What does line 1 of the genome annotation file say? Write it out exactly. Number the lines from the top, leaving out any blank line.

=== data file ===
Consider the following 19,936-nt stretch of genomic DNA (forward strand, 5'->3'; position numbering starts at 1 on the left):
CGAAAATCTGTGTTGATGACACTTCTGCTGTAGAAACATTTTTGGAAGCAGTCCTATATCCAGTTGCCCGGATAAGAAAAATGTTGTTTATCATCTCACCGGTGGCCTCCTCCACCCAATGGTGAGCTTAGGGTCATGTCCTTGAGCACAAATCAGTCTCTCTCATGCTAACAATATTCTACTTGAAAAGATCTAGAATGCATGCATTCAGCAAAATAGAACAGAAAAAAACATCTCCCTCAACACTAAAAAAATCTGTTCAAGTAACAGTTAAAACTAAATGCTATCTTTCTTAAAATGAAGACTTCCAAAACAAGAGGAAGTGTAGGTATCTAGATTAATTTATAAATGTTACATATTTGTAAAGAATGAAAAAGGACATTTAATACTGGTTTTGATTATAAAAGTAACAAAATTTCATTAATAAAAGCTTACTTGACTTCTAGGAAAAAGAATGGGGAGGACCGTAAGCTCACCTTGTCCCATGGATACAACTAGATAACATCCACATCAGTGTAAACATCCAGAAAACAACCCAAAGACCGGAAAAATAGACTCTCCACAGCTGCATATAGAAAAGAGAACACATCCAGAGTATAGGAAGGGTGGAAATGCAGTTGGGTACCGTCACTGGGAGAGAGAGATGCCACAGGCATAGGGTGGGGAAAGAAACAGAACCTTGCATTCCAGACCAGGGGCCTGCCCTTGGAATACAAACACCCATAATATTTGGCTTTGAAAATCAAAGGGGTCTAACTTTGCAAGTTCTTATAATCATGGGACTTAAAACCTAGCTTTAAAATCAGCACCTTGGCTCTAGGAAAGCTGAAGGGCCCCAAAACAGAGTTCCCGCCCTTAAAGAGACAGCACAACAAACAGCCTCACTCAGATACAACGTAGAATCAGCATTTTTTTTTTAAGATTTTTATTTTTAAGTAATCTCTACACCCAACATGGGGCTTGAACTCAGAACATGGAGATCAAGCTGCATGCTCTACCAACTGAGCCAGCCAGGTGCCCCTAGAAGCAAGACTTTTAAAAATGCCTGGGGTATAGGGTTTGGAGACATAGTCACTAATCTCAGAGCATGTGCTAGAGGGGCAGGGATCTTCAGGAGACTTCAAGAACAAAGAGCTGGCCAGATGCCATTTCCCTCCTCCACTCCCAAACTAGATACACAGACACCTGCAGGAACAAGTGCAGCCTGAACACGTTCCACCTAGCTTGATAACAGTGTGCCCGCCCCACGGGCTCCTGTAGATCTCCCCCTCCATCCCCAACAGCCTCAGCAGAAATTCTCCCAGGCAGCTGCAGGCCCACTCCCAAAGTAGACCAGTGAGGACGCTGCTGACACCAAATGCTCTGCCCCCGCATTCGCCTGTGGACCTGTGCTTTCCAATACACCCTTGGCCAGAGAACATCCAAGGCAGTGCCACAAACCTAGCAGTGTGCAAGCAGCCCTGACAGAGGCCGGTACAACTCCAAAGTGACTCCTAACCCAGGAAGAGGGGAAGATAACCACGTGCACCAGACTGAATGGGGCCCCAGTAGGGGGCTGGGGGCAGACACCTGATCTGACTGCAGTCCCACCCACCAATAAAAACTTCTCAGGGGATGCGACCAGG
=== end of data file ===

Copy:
Consider the following 19,936-nt stretch of genomic DNA (forward strand, 5'->3'; position numbering starts at 1 on the left):